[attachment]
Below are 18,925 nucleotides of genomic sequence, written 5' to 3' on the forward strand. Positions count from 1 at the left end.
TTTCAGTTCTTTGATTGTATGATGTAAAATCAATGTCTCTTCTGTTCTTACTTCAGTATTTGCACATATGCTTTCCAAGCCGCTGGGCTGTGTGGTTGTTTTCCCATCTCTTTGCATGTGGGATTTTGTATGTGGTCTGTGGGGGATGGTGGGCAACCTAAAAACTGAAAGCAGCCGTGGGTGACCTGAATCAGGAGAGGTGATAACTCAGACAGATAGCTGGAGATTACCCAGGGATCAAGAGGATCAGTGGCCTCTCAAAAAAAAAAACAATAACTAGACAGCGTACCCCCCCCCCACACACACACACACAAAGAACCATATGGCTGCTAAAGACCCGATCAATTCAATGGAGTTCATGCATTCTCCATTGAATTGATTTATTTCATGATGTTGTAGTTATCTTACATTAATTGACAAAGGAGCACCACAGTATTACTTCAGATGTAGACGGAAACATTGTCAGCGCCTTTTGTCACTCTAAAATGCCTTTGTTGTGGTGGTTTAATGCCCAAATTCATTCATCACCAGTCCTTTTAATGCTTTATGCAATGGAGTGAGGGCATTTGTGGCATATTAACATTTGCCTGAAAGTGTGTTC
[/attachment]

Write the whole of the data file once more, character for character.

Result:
Below are 18,925 nucleotides of genomic sequence, written 5' to 3' on the forward strand. Positions count from 1 at the left end.
TTTCAGTTCTTTGATTGTATGATGTAAAATCAATGTCTCTTCTGTTCTTACTTCAGTATTTGCACATATGCTTTCCAAGCCGCTGGGCTGTGTGGTTGTTTTCCCATCTCTTTGCATGTGGGATTTTGTATGTGGTCTGTGGGGGATGGTGGGCAACCTAAAAACTGAAAGCAGCCGTGGGTGACCTGAATCAGGAGAGGTGATAACTCAGACAGATAGCTGGAGATTACCCAGGGATCAAGAGGATCAGTGGCCTCTCAAAAAAAAAAACAATAACTAGACAGCGTACCCCCCCCCCACACACACACACACAAAGAACCATATGGCTGCTAAAGACCCGATCAATTCAATGGAGTTCATGCATTCTCCATTGAATTGATTTATTTCATGATGTTGTAGTTATCTTACATTAATTGACAAAGGAGCACCACAGTATTACTTCAGATGTAGACGGAAACATTGTCAGCGCCTTTTGTCACTCTAAAATGCCTTTGTTGTGGTGGTTTAATGCCCAAATTCATTCATCACCAGTCCTTTTAATGCTTTATGCAATGGAGTGAGGGCATTTGTGGCATATTAACATTTGCCTGAAAGTGTGTTC